Ethical Issues in News Commercialization: Implications on Journalism Practice in Nigeria
Keywords:Deontology, Ethics, Gate-keeping, Journalism, Utilitarianism, New Commercialization
Ethics and truth in journalism have assumed a global concern as scholars recognize that their basic constituents of objectivity, accuracy, fairness and balance have merely assumed mythical qualities as journalists battle to assign credibility to their news stories. This study was designed to examine ethical issues in news commercialization and its implication on journalism practice in Nigeria. The sanctity of news is gradually being infiltrated by commercial messages of propaganda in the interest of government, private organizations, and elite individuals as distortion of news, imbalanced report, the growing tendency and lack of objectivity are the major problem inherent in journalism practice. The work closely examines the issues involved with a view of fashioning a way forward towards best practices. Anchoring the work are Utilitarianism theory of ethics, Deontology, Virtue ethics, and gate keeping theories which are theories addressing ethical values in news commercialization. The paper concludes that recent journalism practice in Nigeria is plagued with the malaise of news commercialization, and it has negatively affected the image of media institutions in the country. Based on the foregoing, the paper recommends that ethical standard should be raised by practitioners and relevant regulatory agencies should ensure that enforcement of laws and ethics is rigorously pursued to compel media houses to comply with the ethics of the profession in the interest and development of the country Nigeria.
Adelusi, O. (2000). "Poverty militates against code of ethics" In ethics and regulation: Formulating a working agenda for journalists and the media. Lagos: International Press Centre,
Akinfeleye, R. (2007). Essentials of journalism: Introductory text for the beginner (4th ed) Lagos: Unimedia.
Asemah, E.S. (2011). Principles and practice of mass communication. Jos: Great Future Publications
Egbon, M. (2006). The problems of ethics in the mass media. Unpublished paper presented
Ekwo, U. (1996). "Commercialization of the news in Nigerian media: An Impediment to Information flow" In I. Nwosu and U. Ekwo (Eds) Mass Media and Marketing Communications. Enugu: Thought Communications Publishers
Eweluka, B. N. (2004). Introduction to Nigeria press. Onitsha: Maranatha Press Ltd.
Hanson, R. E. (2005). Mass communication: Living in a media world. New York: McGraw – Hill Companies.
Harrison, J. (2006). News. London and New York: Routledge Tylor and Francis Group. held at peninsula resort, Km 25, Lagos Express Road, Ajah, Lagos.
Idowu, L. (2001). "The trouble with daily times" In I. Lanre (Ed) Watching The Watchdogs. Lagos: Diamond Publications Ltd.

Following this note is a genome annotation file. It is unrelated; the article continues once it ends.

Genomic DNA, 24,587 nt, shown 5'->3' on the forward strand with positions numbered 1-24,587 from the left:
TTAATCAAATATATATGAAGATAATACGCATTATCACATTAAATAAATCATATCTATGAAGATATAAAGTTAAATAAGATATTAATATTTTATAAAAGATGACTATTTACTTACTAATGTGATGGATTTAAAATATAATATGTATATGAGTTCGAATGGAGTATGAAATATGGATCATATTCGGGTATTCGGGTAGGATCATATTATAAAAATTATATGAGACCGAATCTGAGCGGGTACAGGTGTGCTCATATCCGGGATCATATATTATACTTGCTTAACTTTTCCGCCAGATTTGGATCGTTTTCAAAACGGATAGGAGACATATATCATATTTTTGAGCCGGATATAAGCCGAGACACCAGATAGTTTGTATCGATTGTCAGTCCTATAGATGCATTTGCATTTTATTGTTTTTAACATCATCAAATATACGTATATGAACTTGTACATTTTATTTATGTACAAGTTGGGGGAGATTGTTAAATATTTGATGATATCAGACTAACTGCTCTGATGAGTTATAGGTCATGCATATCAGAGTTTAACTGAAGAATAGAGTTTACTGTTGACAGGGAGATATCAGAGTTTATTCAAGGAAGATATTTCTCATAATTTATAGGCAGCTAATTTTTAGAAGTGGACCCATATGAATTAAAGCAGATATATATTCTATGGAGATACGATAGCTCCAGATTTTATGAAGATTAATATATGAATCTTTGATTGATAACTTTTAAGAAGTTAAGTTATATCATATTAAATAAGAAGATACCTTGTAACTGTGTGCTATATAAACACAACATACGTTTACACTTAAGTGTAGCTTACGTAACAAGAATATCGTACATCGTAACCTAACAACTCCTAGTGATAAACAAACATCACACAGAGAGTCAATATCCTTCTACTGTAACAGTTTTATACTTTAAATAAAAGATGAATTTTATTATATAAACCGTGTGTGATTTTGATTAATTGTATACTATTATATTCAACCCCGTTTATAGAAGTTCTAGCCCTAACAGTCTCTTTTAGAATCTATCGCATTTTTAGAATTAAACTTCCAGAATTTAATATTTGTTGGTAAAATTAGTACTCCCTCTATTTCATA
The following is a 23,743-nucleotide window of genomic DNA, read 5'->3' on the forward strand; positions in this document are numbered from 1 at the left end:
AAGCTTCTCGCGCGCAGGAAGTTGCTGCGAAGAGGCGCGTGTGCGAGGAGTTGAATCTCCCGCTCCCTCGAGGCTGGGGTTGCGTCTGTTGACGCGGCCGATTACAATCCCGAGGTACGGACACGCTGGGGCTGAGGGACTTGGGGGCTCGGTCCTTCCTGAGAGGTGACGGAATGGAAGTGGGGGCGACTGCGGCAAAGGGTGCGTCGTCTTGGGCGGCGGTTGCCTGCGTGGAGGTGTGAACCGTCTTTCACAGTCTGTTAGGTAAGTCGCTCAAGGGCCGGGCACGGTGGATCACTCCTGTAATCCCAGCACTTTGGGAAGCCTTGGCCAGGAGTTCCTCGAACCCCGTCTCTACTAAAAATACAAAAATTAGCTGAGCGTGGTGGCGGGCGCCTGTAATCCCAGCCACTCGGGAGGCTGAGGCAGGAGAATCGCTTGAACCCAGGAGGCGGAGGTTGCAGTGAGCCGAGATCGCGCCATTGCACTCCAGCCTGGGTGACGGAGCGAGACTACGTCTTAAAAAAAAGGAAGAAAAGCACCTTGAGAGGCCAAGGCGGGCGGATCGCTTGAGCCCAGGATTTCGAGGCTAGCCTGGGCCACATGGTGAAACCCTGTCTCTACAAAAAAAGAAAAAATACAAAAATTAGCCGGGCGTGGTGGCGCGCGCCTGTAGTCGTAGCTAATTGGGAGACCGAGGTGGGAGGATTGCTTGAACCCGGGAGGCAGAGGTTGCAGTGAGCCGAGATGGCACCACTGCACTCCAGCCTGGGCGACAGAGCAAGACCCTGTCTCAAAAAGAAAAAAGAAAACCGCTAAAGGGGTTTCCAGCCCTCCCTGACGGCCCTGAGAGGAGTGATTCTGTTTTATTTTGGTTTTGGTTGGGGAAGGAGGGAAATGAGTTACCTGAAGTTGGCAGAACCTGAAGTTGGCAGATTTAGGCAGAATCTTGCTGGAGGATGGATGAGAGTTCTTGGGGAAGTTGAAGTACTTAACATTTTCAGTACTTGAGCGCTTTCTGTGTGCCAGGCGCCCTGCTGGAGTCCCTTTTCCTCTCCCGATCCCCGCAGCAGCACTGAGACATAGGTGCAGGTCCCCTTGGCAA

--------- (1996). Ethical crisis in Nigerian Press: A Socio-Economic Review In Journalism in Nigeria: Issues and Perspectives. NUJ: Lagos. Pp 198 - 209
Kant, I. (1964). Ground work of the metaphysics of morals. New York: Harper and Row.
McManus, J.H (2009). The commercialization of news. in the handbook of journalism. (Ed) by Wah, K. Jorgensen: Hanitzsch Thomas.
McQuail, D. (2005). Mass communication theory (5thed). London: SAGE Publications
Meril, J. C. and Barney, R. D. (1982). Ethics and the press: readings in mass media Morality. (Eds) New York: Hastings House Publishers.
Ogbuoshi, L. (2005) Issues in Nigeria mass media history. Enugu: Linco Enterprises.
Okunna, C.S. (1993) Theory and practice of mass communication Enugu and Lagos: ABIC publishers.
Omenugha, K.A and Oji, M. (2008). News commercialization, ethics and objectivity in journalism practice in Nigeria: Strange bedfellow?
Onoja, I. (1990). The impact of commercialization on news selection by three broadcast station in Nigeria, in MAJASS.
Oso, L. (2000) "Inculcating ethical standards through education and retraining" In Ethics and Regulation: Formulating a working agenda for journalists and the media. Lagos: International Press Centre
Penslar, R.L. (1995). Research ethics: cases and materials. Bloomington: Indiana University Press.
How to Cite
Copyright (c) 2017 Linus Mun Ngantem, Kyermun Samuel Dapiya
This work is licensed under a Creative Commons Attribution-NonCommercial-ShareAlike 4.0 International License.
This open-access article is distributed under a Creative Commons Attribution (CC-BY-NC-SA) license.
You are free to: Share — copy and redistribute the material in any medium or format.
Adapt — remix, transform, and build upon the material for any purpose, even commercially. The licensor cannot revoke these freedoms as long as you follow the license terms.
Under the following terms:
Attribution — You must give appropriate credit, provide a link to the license, and indicate if changes were made. You may do so in any reasonable manner, but not in any way that suggests the licensor endorses you or your use.
No additional restrictions You may not apply legal terms or technological measures that legally restrict others from doing anything the license permits.